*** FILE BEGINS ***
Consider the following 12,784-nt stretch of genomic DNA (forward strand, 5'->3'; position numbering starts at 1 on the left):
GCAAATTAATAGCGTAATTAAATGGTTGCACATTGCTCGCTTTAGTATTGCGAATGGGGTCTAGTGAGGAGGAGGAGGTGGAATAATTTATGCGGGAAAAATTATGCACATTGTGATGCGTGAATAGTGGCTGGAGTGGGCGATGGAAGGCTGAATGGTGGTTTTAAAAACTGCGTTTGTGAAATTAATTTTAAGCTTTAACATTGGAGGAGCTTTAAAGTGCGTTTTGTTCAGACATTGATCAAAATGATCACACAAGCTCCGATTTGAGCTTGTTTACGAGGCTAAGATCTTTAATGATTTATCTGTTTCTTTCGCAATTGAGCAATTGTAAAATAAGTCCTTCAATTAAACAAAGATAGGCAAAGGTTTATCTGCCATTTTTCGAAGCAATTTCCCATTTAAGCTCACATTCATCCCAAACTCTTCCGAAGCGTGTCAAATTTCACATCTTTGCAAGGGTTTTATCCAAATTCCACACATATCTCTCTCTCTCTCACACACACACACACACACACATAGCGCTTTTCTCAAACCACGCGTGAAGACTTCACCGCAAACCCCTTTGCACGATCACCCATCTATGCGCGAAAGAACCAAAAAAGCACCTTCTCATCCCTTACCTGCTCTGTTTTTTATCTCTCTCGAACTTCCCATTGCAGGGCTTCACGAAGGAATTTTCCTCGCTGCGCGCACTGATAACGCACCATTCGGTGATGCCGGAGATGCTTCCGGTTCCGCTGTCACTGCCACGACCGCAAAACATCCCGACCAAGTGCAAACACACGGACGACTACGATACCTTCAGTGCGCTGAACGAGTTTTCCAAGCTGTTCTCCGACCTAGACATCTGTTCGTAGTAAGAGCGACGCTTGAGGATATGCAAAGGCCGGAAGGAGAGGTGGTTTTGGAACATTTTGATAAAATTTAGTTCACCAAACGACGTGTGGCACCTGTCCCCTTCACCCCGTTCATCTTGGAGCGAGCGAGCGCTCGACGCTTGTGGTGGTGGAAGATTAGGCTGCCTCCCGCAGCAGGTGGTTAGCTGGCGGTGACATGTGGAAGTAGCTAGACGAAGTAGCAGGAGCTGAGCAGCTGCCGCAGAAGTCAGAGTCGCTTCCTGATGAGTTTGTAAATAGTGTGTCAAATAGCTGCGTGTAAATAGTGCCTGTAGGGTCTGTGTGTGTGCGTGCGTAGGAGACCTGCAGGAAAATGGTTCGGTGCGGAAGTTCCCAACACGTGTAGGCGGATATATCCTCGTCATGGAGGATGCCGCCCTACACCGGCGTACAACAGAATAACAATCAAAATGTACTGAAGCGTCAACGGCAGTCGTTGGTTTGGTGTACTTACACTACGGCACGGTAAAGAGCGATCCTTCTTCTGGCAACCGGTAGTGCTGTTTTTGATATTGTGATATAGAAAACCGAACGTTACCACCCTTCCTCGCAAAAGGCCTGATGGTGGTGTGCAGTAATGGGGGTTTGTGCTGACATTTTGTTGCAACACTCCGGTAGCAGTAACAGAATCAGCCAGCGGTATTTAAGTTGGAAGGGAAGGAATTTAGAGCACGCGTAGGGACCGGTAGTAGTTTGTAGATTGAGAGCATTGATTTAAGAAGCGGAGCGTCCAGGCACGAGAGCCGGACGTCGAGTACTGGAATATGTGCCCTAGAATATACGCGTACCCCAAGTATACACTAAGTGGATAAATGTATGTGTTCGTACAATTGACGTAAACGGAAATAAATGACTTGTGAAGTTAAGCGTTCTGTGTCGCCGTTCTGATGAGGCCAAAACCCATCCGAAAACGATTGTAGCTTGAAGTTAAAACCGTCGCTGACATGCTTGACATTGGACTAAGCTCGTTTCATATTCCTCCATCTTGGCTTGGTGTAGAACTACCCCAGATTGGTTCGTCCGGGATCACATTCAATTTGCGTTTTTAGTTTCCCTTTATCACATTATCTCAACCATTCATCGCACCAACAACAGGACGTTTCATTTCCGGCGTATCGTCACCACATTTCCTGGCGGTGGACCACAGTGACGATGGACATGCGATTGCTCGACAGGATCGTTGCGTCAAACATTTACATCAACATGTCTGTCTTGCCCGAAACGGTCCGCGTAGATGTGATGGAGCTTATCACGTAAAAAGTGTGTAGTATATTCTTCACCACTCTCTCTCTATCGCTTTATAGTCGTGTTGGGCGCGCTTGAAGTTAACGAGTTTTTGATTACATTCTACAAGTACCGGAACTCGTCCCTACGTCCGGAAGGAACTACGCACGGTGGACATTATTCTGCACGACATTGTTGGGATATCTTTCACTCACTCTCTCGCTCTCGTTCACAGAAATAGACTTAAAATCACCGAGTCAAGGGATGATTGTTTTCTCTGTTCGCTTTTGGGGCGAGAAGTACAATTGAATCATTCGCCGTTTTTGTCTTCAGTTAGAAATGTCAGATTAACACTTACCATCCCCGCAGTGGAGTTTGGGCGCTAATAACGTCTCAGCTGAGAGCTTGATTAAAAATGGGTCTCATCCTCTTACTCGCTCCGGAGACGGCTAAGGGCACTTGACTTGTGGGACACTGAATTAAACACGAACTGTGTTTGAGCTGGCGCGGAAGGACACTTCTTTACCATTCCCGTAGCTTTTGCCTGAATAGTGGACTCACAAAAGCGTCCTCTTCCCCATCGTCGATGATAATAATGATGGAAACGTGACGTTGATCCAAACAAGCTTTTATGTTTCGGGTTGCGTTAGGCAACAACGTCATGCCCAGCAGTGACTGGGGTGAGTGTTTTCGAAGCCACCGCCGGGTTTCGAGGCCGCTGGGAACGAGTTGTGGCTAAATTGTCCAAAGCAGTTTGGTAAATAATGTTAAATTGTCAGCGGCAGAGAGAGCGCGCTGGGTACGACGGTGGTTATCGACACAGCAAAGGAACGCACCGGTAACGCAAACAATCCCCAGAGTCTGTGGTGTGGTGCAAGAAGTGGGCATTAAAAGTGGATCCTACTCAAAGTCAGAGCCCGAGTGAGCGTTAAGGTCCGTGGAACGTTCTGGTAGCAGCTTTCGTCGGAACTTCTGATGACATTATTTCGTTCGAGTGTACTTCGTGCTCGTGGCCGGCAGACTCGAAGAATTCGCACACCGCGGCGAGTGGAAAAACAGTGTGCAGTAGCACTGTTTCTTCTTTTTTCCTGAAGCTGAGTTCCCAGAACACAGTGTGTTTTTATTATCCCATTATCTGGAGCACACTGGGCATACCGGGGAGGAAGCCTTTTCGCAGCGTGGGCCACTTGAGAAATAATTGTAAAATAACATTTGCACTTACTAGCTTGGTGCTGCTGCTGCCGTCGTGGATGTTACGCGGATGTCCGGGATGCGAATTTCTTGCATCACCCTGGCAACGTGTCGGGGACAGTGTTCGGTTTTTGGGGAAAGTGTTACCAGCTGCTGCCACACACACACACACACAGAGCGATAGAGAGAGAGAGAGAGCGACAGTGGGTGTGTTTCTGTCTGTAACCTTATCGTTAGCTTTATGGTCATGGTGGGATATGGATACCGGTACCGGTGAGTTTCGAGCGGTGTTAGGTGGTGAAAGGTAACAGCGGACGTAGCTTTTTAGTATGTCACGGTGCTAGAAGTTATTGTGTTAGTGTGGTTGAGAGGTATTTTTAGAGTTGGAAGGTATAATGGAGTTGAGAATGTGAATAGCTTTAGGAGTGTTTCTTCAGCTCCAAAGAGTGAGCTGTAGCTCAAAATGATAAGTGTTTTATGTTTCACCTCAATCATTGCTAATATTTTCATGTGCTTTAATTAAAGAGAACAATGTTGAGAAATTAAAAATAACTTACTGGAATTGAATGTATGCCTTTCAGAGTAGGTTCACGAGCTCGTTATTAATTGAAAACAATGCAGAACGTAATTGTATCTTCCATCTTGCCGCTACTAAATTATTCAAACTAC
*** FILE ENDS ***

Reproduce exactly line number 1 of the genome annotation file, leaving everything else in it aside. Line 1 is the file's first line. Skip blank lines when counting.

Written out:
Consider the following 12,784-nt stretch of genomic DNA (forward strand, 5'->3'; position numbering starts at 1 on the left):